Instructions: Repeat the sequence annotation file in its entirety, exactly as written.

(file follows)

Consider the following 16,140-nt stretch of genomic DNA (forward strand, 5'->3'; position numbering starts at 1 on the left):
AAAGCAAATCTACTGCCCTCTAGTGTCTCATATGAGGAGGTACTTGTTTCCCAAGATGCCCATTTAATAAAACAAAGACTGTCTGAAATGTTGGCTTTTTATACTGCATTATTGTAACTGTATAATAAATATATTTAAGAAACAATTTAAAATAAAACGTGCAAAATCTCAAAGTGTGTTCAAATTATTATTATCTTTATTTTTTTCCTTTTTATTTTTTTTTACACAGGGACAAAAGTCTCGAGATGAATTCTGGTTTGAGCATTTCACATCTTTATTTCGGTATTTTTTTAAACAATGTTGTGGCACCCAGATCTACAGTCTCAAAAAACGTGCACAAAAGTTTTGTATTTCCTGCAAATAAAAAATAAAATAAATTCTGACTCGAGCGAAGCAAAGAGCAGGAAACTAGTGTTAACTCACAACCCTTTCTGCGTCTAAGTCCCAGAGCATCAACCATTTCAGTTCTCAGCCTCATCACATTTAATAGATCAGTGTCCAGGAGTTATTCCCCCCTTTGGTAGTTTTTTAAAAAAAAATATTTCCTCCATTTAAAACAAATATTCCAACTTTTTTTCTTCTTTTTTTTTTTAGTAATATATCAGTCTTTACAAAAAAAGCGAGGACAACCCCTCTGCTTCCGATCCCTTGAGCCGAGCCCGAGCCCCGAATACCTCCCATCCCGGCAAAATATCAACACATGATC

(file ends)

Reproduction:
Consider the following 16,140-nt stretch of genomic DNA (forward strand, 5'->3'; position numbering starts at 1 on the left):
AAAGCAAATCTACTGCCCTCTAGTGTCTCATATGAGGAGGTACTTGTTTCCCAAGATGCCCATTTAATAAAACAAAGACTGTCTGAAATGTTGGCTTTTTATACTGCATTATTGTAACTGTATAATAAATATATTTAAGAAACAATTTAAAATAAAACGTGCAAAATCTCAAAGTGTGTTCAAATTATTATTATCTTTATTTTTTTCCTTTTTATTTTTTTTTACACAGGGACAAAAGTCTCGAGATGAATTCTGGTTTGAGCATTTCACATCTTTATTTCGGTATTTTTTTAAACAATGTTGTGGCACCCAGATCTACAGTCTCAAAAAACGTGCACAAAAGTTTTGTATTTCCTGCAAATAAAAAATAAAATAAATTCTGACTCGAGCGAAGCAAAGAGCAGGAAACTAGTGTTAACTCACAACCCTTTCTGCGTCTAAGTCCCAGAGCATCAACCATTTCAGTTCTCAGCCTCATCACATTTAATAGATCAGTGTCCAGGAGTTATTCCCCCCTTTGGTAGTTTTTTAAAAAAAAATATTTCCTCCATTTAAAACAAATATTCCAACTTTTTTTCTTCTTTTTTTTTTTAGTAATATATCAGTCTTTACAAAAAAAGCGAGGACAACCCCTCTGCTTCCGATCCCTTGAGCCGAGCCCGAGCCCCGAATACCTCCCATCCCGGCAAAATATCAACACATGATC